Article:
Truitt Cunningham, a veteran Western swing musician who performed as one of Bob Wills’ Texas Playboys and later with his own group, the San Antone Rose Band, died June 5. He was 83.
The cause was respiratory failure, said his daughter, Trudy Tillinghast.
Mr. Cunningham was only 17 when Wills, the legendary bandleader, wanted to hire him as a singer – but the teenager was newly married and didn’t want to go on tour and leave his wife, Vera. Instead, he played for Alex Brashear at Wills’ popular Sacramento dance hall Wills Point before finally joining Bob Wills and His Texas Playboys on the road in California and Oregon in 1954.
It was a dream come true for the young singer and bass player, who recalled the first time he saw the “king of Western swing” on stage.
“I first saw Bob perform in 1944 in Stockton,” he told The Sacramento Bee in 1998. “It just blew my mind. He was a live wire, one of the greatest showmen ever.”
The gig lasted about six months before Mr. Cunningham quit because he missed his wife and three children at home in Loomis. But he went on to make and promote Western swing music for more than 50 years – first with Billy Jack Wills, Bob Wills’ brother, and later with his own group, Truitt Cunningham and His San Antone Rose Band.
Besides performing around Northern California and touring in the United States, he entertained viewers of “Country Corners,” a Sacramento TV show in the 1960s. His guests included Lynn Anderson, a Fair Oaks teenager who went on to country music stardom in the 1970s and 1980s. He recorded “The Truck That Peter Built,” which became a Northern California hit and was written by Anderson’s mother, Liz, a noted country songwriter and singer.
Born Oct. 8, 1930, in San Angelo, Texas, Orville Truitt Cunningham moved with his mother and stepfather to California and settled in Modesto. Given a guitar at 5, he was taught to sing by his mother and began performing in public at 16.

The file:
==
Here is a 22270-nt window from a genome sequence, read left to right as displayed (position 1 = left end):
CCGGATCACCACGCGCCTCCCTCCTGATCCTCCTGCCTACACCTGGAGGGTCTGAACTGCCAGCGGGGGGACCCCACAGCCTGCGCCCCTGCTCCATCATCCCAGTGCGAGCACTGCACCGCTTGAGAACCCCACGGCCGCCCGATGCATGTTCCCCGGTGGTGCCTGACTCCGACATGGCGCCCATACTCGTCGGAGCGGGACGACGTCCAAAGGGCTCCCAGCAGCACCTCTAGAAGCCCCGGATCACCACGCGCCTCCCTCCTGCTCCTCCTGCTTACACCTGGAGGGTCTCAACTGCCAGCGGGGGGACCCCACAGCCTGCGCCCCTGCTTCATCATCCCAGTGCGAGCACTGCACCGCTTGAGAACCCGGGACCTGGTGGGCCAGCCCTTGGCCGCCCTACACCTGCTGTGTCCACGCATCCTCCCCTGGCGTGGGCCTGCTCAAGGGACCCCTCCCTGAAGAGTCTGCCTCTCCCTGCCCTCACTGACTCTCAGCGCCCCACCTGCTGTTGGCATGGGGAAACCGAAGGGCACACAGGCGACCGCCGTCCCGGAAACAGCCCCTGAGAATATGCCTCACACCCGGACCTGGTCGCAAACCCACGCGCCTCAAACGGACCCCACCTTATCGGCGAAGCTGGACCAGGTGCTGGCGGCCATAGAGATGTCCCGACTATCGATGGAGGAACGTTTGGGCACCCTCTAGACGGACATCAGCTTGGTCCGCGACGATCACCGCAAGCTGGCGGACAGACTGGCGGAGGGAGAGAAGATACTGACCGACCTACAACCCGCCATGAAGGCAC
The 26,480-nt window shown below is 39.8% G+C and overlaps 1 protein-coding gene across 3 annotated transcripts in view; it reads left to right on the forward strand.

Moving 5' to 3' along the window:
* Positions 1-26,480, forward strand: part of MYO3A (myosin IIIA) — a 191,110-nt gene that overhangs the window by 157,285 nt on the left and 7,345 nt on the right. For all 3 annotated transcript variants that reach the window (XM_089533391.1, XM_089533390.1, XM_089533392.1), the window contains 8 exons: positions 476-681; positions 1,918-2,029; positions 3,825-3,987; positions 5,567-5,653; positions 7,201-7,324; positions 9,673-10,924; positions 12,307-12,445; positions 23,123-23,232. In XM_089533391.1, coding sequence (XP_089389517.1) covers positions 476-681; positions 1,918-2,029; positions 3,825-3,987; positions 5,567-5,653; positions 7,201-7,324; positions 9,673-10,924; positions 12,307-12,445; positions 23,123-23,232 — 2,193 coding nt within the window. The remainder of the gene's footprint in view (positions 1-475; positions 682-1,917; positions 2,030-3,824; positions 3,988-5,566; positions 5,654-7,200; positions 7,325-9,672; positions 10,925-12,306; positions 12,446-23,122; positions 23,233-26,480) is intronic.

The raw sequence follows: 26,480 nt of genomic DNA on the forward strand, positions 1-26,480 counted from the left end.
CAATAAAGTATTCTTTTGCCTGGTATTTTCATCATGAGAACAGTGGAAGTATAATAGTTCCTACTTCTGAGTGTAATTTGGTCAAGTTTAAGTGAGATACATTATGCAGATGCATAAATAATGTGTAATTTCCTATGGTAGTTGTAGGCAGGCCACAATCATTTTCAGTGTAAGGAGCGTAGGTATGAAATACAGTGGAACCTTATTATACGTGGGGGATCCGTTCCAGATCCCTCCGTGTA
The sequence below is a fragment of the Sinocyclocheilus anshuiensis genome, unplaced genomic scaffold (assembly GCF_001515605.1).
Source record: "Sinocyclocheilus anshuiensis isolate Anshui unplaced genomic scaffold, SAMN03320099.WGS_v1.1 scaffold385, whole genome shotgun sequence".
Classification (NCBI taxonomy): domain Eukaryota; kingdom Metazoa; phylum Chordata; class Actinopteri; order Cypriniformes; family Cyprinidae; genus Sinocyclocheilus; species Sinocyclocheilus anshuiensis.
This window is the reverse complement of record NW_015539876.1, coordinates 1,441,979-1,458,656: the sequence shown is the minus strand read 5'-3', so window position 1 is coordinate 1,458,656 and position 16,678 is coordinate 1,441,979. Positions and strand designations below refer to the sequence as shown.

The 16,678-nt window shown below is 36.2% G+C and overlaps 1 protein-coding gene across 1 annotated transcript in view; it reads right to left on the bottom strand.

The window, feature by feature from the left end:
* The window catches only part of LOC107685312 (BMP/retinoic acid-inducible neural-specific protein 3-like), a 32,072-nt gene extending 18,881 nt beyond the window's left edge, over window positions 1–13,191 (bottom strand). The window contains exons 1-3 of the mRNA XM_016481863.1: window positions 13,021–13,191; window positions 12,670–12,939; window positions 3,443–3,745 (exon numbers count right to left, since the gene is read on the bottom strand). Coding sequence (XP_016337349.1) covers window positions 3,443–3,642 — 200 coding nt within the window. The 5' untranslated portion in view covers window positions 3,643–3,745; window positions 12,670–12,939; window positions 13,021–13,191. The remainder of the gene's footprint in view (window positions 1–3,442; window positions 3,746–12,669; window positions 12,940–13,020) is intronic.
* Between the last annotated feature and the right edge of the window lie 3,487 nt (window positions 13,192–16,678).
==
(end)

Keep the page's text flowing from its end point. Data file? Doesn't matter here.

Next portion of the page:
He met Vera Deon Holmes at a Christmas Eve dance in 1946. They married in 1947, had three children and later traveled together to shows that she booked as manager and publicist for his San Antone Rose Band. She died in 1998, after nearly 51 years of marriage.
Mr. Cunningham worked as a surveyor for Campbell Construction in Sacramento and Reno for many years and also did survey work for Aerojet. A longtime Auburn resident, he was married for about 12 years to Darlene Sullivan until her death in 2011.
Mr. Cunningham was a charter member of the Western Swing Society Hall of Fame. A popular performer who mastered Bob Wills’ trademark “Aw, haw” cry at shows, he joined a salute to Western swing with the San Antone Rose Band at the 1998 Dixieland Jazz Jubilee and paid tribute to his mentor and friend.
“Western swing is the first cousin to Dixieland jazz, second cousin to big band, third cousin to blues and fourth cousin to country, with a little Mexican sound and you-name-it,” he said. “Western swing is the whole thing, and Bob is bigger now than he ever was.”
In addition to Tillinghast, Mr. Cunningham is survived by a son, Kirby; a daughter, Deeann Roesser; a sister, Vada Williams; three grandsons; and one great-granddaughter.
No memorial is planned. In lieu of flowers, donations may be made to charity.
Call The Bee’s Robert D. Dávila, (916) 321-1077. Follow him on Twitter @Bob_Davila.